Family Health Guide

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Birth Control: Sponge

This 2-inch doughnut-shaped device is made of soft foam and coated with the spermicide nonoxynol 9.  It works by covering the cervix and blocking sperm from entering the uterus (it also absorbs the sperm) while the spermicide kills or renders sperm inactive. The sponge is about 85% effective at preventing a first pregnancy, but post-prenancy, that number goes down to 68%.

The Today Sponge is activated by wetting it with water and can be inserted up to 24 hours before having sex and left in place for 6 hours after the act (but not more than 24). In fact, it has enough spermicide in it to work for more than one round.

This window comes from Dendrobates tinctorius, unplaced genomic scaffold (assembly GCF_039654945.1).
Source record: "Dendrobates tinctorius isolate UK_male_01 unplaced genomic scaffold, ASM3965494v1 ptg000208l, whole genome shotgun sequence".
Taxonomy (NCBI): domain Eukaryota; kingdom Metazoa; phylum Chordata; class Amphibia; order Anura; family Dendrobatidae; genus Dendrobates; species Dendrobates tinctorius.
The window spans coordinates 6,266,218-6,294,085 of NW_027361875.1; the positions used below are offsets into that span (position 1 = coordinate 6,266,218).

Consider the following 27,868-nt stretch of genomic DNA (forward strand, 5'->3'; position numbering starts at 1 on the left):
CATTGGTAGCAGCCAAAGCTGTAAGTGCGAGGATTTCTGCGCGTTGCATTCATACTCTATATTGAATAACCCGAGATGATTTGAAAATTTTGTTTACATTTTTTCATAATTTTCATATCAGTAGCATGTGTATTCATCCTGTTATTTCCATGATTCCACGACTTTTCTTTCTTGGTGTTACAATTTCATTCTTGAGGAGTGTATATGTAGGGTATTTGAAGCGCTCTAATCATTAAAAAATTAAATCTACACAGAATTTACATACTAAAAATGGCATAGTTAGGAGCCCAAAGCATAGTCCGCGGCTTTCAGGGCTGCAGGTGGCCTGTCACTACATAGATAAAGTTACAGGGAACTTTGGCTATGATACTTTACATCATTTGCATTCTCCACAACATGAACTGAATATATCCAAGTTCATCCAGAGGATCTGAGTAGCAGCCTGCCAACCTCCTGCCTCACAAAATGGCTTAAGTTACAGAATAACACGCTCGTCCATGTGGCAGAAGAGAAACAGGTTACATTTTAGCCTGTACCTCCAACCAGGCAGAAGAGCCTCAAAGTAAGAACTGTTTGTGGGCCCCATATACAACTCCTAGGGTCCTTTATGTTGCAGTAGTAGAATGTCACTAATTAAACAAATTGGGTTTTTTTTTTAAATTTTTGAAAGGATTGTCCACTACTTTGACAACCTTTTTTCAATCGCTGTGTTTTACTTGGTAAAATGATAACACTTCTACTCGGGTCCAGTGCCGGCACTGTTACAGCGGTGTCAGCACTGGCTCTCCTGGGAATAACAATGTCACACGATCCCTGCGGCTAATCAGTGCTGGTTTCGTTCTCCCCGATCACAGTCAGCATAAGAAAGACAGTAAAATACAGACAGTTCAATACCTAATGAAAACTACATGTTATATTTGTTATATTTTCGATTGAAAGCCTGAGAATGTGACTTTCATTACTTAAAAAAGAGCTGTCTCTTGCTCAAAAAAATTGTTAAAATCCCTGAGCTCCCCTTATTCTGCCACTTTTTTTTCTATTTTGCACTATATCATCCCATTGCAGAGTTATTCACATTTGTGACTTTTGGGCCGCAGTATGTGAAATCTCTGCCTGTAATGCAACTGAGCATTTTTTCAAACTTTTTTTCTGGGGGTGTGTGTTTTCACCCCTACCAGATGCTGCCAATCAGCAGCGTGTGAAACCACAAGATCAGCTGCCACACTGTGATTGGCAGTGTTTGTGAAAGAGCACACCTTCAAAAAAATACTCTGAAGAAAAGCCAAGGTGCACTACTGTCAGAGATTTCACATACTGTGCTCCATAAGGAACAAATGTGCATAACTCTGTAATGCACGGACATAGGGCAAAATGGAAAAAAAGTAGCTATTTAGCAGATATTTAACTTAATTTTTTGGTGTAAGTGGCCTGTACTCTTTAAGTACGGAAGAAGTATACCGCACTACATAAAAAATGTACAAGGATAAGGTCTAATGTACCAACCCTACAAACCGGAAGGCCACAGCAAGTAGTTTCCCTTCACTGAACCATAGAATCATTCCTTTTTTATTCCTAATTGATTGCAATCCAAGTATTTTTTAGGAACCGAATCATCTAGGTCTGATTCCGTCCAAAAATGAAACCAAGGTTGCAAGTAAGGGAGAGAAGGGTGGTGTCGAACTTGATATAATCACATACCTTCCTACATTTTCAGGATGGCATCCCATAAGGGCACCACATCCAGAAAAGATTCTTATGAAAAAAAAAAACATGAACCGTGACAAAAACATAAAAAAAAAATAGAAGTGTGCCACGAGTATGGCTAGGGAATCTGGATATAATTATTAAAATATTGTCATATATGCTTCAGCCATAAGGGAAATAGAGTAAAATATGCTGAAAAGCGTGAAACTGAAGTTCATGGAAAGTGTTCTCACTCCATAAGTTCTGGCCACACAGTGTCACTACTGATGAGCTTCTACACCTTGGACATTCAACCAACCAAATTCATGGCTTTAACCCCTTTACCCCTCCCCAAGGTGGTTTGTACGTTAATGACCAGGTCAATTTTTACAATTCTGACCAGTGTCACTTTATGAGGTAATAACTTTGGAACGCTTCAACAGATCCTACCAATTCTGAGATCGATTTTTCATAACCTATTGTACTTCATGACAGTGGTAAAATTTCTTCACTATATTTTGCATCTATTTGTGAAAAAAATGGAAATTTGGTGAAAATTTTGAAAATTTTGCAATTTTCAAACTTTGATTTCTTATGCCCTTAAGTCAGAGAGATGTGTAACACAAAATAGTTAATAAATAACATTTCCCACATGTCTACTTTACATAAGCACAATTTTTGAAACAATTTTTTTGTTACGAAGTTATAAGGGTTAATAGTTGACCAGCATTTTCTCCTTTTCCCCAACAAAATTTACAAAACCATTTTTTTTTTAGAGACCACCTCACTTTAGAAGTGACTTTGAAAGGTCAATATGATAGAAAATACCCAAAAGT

Since there are no hormones involved, the sponge has few side effects with the rare threat of Toxic Shock Syndrome as the largest. Some women report vaginal irritation, an allergic reaction to nonoxynol 9 or that sex is too messy. It can't be used when you have your period (because it can block your flow) or within the first six weeks after giving birth.